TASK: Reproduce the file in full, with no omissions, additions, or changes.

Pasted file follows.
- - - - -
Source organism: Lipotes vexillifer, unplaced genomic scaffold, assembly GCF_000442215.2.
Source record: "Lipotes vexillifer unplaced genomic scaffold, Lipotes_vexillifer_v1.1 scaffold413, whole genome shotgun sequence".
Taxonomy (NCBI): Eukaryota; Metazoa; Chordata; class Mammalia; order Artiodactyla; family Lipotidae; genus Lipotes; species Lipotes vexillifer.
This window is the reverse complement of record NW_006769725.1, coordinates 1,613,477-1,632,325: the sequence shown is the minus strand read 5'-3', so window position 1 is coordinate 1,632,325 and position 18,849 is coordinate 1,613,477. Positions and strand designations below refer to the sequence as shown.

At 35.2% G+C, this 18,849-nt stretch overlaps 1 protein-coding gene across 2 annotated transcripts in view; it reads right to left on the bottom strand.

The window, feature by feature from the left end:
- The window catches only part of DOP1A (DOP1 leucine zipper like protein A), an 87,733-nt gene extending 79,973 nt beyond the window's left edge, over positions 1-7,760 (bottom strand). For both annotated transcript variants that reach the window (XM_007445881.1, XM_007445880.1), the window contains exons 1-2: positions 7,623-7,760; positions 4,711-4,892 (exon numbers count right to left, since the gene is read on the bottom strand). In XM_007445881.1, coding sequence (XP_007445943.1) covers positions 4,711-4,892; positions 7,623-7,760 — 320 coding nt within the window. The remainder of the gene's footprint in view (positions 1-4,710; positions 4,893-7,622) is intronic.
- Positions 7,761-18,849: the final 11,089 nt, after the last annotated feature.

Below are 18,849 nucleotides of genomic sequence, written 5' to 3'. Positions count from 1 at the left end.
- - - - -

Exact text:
Source organism: Lipotes vexillifer, unplaced genomic scaffold, assembly GCF_000442215.2.
Source record: "Lipotes vexillifer unplaced genomic scaffold, Lipotes_vexillifer_v1.1 scaffold413, whole genome shotgun sequence".
Taxonomy (NCBI): Eukaryota; Metazoa; Chordata; class Mammalia; order Artiodactyla; family Lipotidae; genus Lipotes; species Lipotes vexillifer.
This window is the reverse complement of record NW_006769725.1, coordinates 1,613,477-1,632,325: the sequence shown is the minus strand read 5'-3', so window position 1 is coordinate 1,632,325 and position 18,849 is coordinate 1,613,477. Positions and strand designations below refer to the sequence as shown.

At 35.2% G+C, this 18,849-nt stretch overlaps 1 protein-coding gene across 2 annotated transcripts in view; it reads right to left on the bottom strand.

The window, feature by feature from the left end:
- The window catches only part of DOP1A (DOP1 leucine zipper like protein A), an 87,733-nt gene extending 79,973 nt beyond the window's left edge, over positions 1-7,760 (bottom strand). For both annotated transcript variants that reach the window (XM_007445881.1, XM_007445880.1), the window contains exons 1-2: positions 7,623-7,760; positions 4,711-4,892 (exon numbers count right to left, since the gene is read on the bottom strand). In XM_007445881.1, coding sequence (XP_007445943.1) covers positions 4,711-4,892; positions 7,623-7,760 — 320 coding nt within the window. The remainder of the gene's footprint in view (positions 1-4,710; positions 4,893-7,622) is intronic.
- Positions 7,761-18,849: the final 11,089 nt, after the last annotated feature.

Below are 18,849 nucleotides of genomic sequence, written 5' to 3'. Positions count from 1 at the left end.